ABSTRACT: BACKGROUND & AIMS: Cachexia, which includes muscle wasting, is a frequent complication of pancreatic cancer. There are no therapies that reduce cachexia and increase patient survival, so it is important to learn more about its mechanisms. The zinc transporter ZIP4 promotes growth and metastasis of pancreatic tumors. We investigated its effects on muscle catabolism via extracellular vesicle (EV)-mediated stimulation of mitogen-activated protein kinase 14 (p38 MAPK). METHODS: We studied nude mice with orthotopic tumors grown from human pancreatic cancer cell lines (AsPC-1 and BxPC-3); tumors were removed 8 days after cell injection and analyzed by histology. Mouse survival was analyzed by Kaplan-Meier curves. ZIP4 was knocked down in AsPC-1 and BxPC-3 cells with small hairpin RNAs; cells with empty vectors were used as controls. Muscle tissues were collected from mice and analyzed by histology and immunohistochemistry. Conditioned media from cell lines and 3-dimensional spheroid/organoid cultures of cancer cells were applied to C2C12 myotubes. The myotubes and the media were analyzed by immunoblots, enzyme-linked immunosorbent assays, and immunofluorescence microscopy. EVs were isolated from conditioned media and analyzed by immunoblots. RESULTS: Mice with orthotopic tumors grown from pancreatic cancer cells with knockdown of ZIP4 survived longer and lost less body weight and muscle mass than mice with control tumors. Conditioned media from cancer cells activated p38 MAPK, induced expression of F-box protein 32 and UBR2 in C2C12 myotubes, and also led to loss of myofibrillar protein myosin heavy chain and myotube thinning. Knockdown of ZIP4 in cancer cells reduced these effects. ZIP4 knockdown also reduced pancreatic cancer cell release of heat shock protein (HSP) 70 and HSP90, which are associated with EVs, by decreasing CREB-regulated expression of RAB27B. CONCLUSIONS: ZIP4 promotes growth of orthotopic pancreatic tumors in mice and loss of muscle mass by activating CREB-regulated expression of RAB27B, required for release of EVs from pancreatic cancer cells. These EVs activate p38 MAPK and induce expression of F-box protein 32 and UBR2 in myotubes, leading to loss of myofibrillar myosin heavy chain and myotube thinning. Strategies to disrupt these pathways might be developed to reduce pancreatic cancer progression and accompanying cachexia.

16 Article Perioperative and Survival Outcomes Following Neoadjuvant FOLFIRINOX versus Gemcitabine Abraxane in Patients with Pancreatic Adenocarcinoma. 2018

Chapman, Brandon C / Gleisner, Ana / Rigg, Devin / Messersmith, Wells / Paniccia, Alessandro / Meguid, Cheryl / Gajdos, Csaba / McCarter, Martin D / Schulick, Richard D / Edil, Barish H. ·Department of Surgery, University of Colorado School of Medicine, Aurora, CO. · Division of Surgical Oncology, University of Colorado School of Medicine, Aurora, CO. · Division of Medical Oncology, University of Colorado School of Medicine, Aurora, CO. · Department of Surgery, The University of Oklahoma Health Sciences Center, Oklahoma City, OK 73104. ·JOP · Pubmed #29950957.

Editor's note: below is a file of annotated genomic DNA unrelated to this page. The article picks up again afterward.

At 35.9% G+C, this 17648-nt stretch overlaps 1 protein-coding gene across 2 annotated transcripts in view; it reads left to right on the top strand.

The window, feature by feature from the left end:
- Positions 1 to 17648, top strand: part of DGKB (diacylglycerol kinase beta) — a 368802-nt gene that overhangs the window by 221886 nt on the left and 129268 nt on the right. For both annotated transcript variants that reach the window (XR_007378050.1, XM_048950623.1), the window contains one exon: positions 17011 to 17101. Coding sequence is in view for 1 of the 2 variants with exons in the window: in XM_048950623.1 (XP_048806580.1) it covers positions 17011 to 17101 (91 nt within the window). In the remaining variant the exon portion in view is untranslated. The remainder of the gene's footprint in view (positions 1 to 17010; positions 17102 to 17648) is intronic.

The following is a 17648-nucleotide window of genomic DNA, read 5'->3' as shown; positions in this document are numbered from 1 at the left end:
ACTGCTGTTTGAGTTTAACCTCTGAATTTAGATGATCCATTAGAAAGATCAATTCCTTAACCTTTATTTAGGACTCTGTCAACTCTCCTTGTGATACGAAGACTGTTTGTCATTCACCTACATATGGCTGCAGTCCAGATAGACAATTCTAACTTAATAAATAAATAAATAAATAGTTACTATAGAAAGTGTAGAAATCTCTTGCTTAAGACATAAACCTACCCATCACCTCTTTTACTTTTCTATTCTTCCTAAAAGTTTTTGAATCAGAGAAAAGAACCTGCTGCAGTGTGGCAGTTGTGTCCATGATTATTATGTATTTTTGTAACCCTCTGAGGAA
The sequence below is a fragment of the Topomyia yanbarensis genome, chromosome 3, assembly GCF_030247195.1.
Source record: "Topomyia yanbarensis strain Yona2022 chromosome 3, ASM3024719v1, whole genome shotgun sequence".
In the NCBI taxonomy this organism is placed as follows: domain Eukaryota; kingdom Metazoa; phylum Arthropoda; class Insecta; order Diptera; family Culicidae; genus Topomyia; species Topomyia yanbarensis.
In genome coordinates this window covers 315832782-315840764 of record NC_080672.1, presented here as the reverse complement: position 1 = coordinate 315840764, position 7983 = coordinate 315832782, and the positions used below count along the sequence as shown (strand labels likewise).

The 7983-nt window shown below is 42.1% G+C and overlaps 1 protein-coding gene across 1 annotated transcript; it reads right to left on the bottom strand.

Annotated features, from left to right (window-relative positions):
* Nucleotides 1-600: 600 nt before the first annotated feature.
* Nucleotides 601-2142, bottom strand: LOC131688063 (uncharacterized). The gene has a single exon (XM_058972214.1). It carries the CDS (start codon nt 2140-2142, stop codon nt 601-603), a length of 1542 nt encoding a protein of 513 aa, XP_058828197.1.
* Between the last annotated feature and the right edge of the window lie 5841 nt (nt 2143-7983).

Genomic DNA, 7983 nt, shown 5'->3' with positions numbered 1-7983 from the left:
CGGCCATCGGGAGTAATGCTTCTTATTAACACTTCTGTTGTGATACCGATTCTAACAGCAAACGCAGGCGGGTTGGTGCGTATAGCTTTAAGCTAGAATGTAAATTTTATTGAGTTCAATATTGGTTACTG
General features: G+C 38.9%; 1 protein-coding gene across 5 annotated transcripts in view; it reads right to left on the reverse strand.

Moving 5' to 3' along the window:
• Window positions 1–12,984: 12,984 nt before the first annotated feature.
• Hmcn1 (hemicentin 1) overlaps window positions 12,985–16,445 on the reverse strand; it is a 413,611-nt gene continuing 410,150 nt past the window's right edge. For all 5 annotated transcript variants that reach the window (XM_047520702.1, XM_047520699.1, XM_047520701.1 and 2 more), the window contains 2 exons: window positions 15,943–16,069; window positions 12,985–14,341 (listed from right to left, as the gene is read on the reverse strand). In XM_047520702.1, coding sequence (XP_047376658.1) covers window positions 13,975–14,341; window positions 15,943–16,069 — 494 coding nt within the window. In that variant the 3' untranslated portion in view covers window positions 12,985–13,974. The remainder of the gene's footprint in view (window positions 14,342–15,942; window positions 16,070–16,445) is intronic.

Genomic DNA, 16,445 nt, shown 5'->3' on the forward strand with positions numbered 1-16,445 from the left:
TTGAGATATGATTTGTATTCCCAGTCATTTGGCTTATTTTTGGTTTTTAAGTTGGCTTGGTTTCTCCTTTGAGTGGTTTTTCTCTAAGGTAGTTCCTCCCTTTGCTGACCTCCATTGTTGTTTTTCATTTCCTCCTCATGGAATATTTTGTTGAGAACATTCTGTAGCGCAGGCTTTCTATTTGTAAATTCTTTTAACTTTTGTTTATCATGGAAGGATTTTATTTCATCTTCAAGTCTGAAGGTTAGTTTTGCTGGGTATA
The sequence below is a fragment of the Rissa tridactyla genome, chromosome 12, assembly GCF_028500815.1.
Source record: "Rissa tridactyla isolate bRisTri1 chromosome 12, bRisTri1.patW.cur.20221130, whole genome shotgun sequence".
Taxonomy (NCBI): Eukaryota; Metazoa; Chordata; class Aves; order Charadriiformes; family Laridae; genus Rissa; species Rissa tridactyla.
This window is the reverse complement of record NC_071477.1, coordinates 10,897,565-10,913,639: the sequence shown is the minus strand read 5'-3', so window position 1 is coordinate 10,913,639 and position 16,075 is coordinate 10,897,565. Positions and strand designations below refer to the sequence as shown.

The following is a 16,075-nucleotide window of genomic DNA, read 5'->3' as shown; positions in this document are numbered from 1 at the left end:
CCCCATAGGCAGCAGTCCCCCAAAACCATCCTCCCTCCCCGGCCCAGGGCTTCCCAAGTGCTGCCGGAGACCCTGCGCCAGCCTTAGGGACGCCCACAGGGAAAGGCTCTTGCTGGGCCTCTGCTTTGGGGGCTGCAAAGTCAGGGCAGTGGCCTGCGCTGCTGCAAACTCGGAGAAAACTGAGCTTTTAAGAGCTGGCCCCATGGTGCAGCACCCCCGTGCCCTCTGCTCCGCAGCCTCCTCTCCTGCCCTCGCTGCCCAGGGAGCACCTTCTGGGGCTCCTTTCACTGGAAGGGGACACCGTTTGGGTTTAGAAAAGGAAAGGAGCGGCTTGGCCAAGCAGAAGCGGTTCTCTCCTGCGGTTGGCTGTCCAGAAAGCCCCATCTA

ABSTRACT: Context: Neoadjuvant chemotherapy is increasingly used in borderline resectable and locally advanced pancreatic cancer to facilitate surgical resection. Objective: To compare progression free survival and overall survival in patients receiving neoadjuvant FOLFIRINOX with those receiving gemcitabine/abraxane. Design: Retrospective cohort study. Setting: University of Colorado Hospital from 2012-2016. Participants: Patients with pancreatic adenocarcinoma. Interventions: Neoadjuvant FOLFIRINOX or gemcitabine/abraxane. Outcome Measures: Perioperative outcomes, progression free survival, and overall survival were compared between groups. A multivariate Cox proportional hazard model was applied to evaluate survival outcomes. Results: We identified 120 patients: 83 (69.2%) FOLFIRINOX and 37 (30.8%) gemcitabine/abraxane. The FOLIFRINOX group was younger and had a lower ECOG performance status (p<0.05). Patients in the FOLFIRINOX group were more likely to undergo surgical resection compared to gemcitabine/abraxane (66.3% Conclusion: Neoadjuvant FOLFIRINOX may improve progression free survival by increasing the proportion of patients undergoing surgical resection. Improved understanding of the role for selection bias and longer follow up are needed to better define the impact of neoadjuvant FOLFIRINOX on overall survival.

17 Article Utility of Viscoelastic Assays Beyond Coagulation: Can Preoperative Thrombelastography Indices Predict Tumor Histology, Nodal Disease, and Resectability in Patients Undergoing Pancreatectomy? 2018

Moore, Hunter B / Paniccia, Alessandro / Lawson, Peter J / Torphy, Robert J / Nydam, Trevor L / Moore, Ernest E / McCarter, Martin D / Schulick, Richard D / Edil, Barish H. ·Department of Surgery, University of Colorado School of Medicine, Denver, CO. Electronic address: hunter.moore@ucdenver.edu. · Department of Surgery, University of Colorado School of Medicine, Denver, CO. ·J Am Coll Surg · Pubmed #29605725.